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Super Bowl ads were meant to be engaging, not controversial, ad executive says

Several Super Bowl ads this year stirred political controversy, but most were simply meant to engage a particular set of their target consumers, ad executive Harris Diamond told CNBC on Monday.

"I don't think the goal is ever to be controversial. The goal is to be engaging," the CEO and chairman of McCann Worldgroup told "Squawk Box."

Airbnb and 84 Lumber, which were handled by different agencies, sparked chatter online after airing commercials commenting on inclusivity and immigration.

Airbnb's flicked through shots of people of various races and ethnicities touting the beauty of a world in which "#weaccept," while 84 Lumber's followed a mother and daughter across Mexico, traveling by foot in search of a better life.

"I think when you take a look at the Airbnb ad, in any other year what you would've said [was] it was celebrating ... multiculturalism, which the Super Bowl has always celebrated. [The] concept of inclusion. [The] concept of, 'It's for all Americans,'" Diamond said.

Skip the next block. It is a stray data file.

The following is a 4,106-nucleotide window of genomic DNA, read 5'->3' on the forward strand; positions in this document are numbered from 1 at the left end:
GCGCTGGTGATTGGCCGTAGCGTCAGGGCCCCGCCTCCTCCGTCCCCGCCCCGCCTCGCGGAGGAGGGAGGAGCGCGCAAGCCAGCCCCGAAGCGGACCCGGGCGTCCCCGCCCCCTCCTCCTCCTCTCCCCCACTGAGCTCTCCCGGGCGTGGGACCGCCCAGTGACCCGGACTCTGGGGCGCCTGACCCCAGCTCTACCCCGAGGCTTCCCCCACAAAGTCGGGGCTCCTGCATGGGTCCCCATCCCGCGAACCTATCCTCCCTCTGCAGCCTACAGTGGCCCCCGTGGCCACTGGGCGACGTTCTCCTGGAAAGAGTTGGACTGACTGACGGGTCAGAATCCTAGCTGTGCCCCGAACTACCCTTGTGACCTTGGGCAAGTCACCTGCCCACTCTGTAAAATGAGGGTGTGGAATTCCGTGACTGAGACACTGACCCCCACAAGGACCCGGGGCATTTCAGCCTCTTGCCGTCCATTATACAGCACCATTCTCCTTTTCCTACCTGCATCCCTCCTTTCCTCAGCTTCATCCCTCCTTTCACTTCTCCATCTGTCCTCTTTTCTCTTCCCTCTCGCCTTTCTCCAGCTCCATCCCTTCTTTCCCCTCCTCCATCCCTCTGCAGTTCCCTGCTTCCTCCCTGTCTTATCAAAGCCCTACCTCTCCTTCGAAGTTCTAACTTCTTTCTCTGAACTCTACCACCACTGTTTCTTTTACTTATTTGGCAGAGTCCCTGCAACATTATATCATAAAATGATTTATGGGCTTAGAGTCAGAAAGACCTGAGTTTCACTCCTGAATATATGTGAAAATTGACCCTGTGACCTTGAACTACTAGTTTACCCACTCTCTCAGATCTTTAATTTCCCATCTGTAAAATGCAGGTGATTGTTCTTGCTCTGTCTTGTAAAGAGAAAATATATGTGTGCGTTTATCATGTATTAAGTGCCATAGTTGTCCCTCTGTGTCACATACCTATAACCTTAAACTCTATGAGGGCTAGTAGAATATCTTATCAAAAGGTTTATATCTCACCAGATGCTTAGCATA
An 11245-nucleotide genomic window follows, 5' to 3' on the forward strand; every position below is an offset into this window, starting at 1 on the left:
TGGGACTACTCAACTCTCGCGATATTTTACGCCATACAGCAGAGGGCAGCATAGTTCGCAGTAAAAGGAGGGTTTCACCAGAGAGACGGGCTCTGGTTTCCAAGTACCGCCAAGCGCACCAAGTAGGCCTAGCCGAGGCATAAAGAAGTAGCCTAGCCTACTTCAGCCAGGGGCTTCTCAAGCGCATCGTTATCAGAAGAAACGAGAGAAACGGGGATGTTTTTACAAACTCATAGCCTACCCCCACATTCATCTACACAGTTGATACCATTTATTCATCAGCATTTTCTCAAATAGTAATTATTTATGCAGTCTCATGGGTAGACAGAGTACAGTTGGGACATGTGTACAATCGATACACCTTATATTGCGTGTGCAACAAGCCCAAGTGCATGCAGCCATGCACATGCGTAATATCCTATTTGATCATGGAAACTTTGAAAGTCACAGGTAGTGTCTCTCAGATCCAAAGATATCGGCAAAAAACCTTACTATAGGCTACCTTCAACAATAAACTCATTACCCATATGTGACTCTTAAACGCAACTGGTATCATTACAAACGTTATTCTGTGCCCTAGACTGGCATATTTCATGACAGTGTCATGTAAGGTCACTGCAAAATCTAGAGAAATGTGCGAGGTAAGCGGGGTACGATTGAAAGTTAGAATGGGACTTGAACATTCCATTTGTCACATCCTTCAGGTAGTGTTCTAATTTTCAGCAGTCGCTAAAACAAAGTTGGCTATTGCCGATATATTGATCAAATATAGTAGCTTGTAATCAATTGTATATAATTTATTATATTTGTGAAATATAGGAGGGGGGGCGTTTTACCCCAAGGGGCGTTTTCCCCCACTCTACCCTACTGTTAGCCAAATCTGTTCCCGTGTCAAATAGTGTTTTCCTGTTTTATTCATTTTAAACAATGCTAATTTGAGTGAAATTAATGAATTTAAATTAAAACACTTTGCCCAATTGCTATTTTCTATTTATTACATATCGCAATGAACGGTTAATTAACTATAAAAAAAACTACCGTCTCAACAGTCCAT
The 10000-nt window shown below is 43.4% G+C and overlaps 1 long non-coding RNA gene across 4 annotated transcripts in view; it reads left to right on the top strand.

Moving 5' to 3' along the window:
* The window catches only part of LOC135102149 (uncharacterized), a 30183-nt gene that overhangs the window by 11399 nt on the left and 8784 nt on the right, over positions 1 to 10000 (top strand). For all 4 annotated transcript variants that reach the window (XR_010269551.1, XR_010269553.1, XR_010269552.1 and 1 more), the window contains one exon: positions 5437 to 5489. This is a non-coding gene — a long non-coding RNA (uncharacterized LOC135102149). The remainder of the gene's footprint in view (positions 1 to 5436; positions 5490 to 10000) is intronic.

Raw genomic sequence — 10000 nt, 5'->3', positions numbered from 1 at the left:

He added that Airbnb's decision to air an ad about inclusivity did come as a pointed response to President Donald Trump's executive order a week before the game to temporarily ban refugees. But the company wasn't concerned about the potential for controversy, he said.

"I think Airbnb decided that the people most important to them were on the side of what they were talking about," Diamond said. "And that's the most important issue for people making ads. It has to basically be oriented towards your consumers."

Most of the decisionmakers involved in the advertising process were not concerned about the political landscape, he added.

"Clearly, with the ads, what we saw was an overlay where people thought where people thought they were all political. The reality is many of them were the normal type of ads," Diamond said.

This year, McCann client Coca-Cola re-aired its 2014 ad, which featured "America the Beautiful" being sung in different languages to represent diversity. It was created by Portland-based ad agency Wieden+Kennedy.

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